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Martyred Egyptians Kept Their Faith

February 20, 2015 by Open Doors in Africa

“They kept their faith until the last moment. We are proud of them,” said the brother of one of the 21 Egyptian Christians who were killed by an IS-linked group in Libya.

On Sunday, February 15th, a group linked to the self-proclaimed Islamic State released a horrific video showing the beheading of 21 kidnapped CopticMembers of an ethnic religious group from North Africa but primarily Egypt, where they are the largest Christian denomination in the country. Christians in Libya. World Watch Monitor (WWM) reports that the video was titled, “A message signed with blood to the nation of the cross.”  Video subtitles described the Egyptian Christians as “people of the cross, followers of the hostile Egyptian church.” At the end of the five-minute propaganda video, one of the executioners declared his intentions to “conquer Rome,” an apparent threat against nearby Italy, which has recently deported a number of known Islamist militants. 

The day the video was released, Egypt began seven days of national mourning, according to WWM. The following evening, Monday, February 16th, Egyptian Christians gathered in churches to pray for the families of the victims. In Upper Egypt’s Minya region, the area from which all the victims came, a large memorial service was held at a church.

WWM reported that the Coptic Orthodox Church issued its condolences in a statement to its fellow Egyptians: “…we believe the blood of those victims is crying before the Righteous Judge who does not forget or sleep, and will reward each one according to their deeds.” 

Pope Francis declared, “The blood of our Christian brothers and sisters is a testimony which cries out to be heard. Their only words were, ‘Jesus, help me! It makes no difference whether they be Catholics, Orthodox, Copts or Protestants. They are Christians! Their blood is one and the same. Their blood confesses Christ.” They were killed, “only because they confessed Christ,” the Pope continued. “I ask that we encourage each other to go forward with this ecumenism which is giving us strength, the ecumenism of blood. The martyrs belong to all Christians.”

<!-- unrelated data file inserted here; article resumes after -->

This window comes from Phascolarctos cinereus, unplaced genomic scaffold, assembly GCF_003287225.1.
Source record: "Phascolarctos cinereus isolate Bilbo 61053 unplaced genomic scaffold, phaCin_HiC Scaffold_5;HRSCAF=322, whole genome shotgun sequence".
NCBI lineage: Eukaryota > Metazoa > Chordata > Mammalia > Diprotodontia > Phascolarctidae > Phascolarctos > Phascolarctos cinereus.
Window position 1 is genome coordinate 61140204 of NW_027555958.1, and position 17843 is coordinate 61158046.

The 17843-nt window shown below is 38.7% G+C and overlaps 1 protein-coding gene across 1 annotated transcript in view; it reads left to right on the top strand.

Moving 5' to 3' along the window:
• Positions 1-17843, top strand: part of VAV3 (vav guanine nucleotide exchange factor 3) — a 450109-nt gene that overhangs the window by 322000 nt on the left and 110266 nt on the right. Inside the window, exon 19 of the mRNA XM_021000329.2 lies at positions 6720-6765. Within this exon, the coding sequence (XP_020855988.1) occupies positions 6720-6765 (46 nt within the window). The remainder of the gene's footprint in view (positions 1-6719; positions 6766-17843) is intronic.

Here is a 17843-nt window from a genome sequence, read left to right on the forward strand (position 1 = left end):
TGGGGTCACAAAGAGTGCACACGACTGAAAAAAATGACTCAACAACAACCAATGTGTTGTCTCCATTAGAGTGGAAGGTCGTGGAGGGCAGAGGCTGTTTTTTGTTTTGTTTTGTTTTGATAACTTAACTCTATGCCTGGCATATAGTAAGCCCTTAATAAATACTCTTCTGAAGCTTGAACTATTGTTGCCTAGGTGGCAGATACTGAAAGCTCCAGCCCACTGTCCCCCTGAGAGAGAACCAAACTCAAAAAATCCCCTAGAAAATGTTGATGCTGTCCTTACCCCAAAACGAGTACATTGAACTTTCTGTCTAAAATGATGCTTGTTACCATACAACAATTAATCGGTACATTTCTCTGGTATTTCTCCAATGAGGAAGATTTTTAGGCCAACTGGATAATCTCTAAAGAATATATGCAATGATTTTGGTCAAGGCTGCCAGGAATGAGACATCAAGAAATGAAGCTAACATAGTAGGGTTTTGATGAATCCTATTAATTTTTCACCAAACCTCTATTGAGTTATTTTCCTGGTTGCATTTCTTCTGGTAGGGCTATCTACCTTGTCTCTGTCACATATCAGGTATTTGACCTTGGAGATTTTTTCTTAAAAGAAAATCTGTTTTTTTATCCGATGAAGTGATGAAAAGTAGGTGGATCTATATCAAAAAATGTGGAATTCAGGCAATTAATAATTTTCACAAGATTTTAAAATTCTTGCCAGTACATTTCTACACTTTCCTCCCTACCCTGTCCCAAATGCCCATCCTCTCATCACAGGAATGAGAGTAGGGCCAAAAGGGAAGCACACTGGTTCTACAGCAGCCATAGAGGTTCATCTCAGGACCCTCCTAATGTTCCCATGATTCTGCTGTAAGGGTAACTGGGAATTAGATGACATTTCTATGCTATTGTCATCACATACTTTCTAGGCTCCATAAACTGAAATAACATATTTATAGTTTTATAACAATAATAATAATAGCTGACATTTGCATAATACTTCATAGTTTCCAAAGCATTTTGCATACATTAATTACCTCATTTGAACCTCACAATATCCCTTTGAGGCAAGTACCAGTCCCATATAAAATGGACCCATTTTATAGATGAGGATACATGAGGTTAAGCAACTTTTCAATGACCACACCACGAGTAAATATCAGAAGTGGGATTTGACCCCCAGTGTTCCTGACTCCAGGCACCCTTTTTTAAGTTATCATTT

Armed militants captured the 21 men, all day laborers from Samalout village in Upper Egypt’s rural, less economically developed Minya province, in two separate abductions on December 29th and January 3rd, reports WWM. The hostage-takers had checked the religious affiliation on their I.D. cards before taking the Christians hostage and letting the Muslims go free. Fr. Estafanous Shehata, the priest of Mar Marcos church in Samalout city, told WWM, “Our only comfort is that our martyrs are in heaven with the Lord Jesus Christ now; they were martyred while they were chanting the name of Jesus Christ. We ask condolences to their families and loved ones.”

“We had a hope that they would be released,” the brother of one of the victims said a day after the news broke of their killing. “But the will of God was for them to be martyrs of Christ, and that is better than life. They were martyred in the name of Jesus Christ. They kept the faith until the last moment. They didn’t deny the Name of our Lord and Savior Jesus Christ. We are proud of them.”